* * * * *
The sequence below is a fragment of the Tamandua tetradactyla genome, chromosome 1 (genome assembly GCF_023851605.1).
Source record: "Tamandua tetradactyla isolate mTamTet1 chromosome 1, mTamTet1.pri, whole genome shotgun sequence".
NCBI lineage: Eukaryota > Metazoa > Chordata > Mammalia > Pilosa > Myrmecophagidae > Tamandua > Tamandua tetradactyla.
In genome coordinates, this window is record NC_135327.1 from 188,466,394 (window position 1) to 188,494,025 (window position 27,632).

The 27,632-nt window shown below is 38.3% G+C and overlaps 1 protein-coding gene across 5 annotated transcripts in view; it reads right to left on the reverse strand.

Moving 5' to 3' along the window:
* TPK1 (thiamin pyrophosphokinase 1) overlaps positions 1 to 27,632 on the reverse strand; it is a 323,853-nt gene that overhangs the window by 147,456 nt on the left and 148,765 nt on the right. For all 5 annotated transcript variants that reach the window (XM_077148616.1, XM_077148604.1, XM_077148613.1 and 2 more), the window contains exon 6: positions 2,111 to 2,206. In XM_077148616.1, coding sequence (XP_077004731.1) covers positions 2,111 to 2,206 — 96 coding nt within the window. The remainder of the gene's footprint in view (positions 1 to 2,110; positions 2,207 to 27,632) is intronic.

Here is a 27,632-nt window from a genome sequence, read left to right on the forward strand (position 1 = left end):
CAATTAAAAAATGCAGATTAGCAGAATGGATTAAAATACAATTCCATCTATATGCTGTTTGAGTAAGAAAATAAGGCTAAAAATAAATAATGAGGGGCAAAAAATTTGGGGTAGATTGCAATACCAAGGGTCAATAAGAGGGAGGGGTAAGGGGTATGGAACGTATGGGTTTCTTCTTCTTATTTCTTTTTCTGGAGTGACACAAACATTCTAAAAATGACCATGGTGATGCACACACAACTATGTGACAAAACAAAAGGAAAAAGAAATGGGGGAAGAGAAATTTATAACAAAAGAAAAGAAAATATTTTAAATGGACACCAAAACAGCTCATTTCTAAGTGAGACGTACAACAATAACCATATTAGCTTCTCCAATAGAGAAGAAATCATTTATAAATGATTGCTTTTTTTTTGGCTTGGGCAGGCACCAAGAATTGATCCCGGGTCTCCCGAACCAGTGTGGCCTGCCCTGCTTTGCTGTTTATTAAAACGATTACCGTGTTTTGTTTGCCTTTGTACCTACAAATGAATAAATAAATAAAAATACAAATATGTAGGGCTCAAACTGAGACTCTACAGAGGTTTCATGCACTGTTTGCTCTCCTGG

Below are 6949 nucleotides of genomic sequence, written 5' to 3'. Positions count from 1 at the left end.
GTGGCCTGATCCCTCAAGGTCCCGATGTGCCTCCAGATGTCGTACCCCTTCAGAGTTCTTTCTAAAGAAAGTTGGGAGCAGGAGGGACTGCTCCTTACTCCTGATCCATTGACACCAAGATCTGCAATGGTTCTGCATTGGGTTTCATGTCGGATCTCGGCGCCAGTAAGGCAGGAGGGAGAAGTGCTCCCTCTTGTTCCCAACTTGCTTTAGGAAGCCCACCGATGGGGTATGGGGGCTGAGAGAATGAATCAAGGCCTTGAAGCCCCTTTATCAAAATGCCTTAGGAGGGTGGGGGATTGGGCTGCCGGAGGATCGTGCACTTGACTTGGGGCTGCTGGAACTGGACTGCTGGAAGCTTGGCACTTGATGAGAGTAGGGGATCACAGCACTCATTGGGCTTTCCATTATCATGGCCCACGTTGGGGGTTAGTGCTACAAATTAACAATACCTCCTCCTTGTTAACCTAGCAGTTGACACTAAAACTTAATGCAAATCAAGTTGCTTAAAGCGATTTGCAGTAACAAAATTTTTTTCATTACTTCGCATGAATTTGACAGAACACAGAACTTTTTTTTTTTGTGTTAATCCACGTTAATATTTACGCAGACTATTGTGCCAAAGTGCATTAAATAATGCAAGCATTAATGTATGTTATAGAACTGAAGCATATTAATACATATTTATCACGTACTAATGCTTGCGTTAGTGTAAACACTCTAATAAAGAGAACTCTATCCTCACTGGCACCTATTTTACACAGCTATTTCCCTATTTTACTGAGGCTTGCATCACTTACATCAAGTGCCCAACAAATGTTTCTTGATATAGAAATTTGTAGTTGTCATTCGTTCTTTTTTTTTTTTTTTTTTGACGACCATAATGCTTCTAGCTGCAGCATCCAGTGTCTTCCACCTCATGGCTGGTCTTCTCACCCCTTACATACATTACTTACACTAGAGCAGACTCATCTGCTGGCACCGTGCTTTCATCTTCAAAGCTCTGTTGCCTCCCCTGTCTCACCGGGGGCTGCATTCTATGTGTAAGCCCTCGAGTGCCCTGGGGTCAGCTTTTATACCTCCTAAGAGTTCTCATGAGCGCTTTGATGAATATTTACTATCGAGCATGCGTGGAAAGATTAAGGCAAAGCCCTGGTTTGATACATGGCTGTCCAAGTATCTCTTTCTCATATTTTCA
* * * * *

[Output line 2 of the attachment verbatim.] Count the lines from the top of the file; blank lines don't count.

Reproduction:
Source record: "Tamandua tetradactyla isolate mTamTet1 chromosome 1, mTamTet1.pri, whole genome shotgun sequence".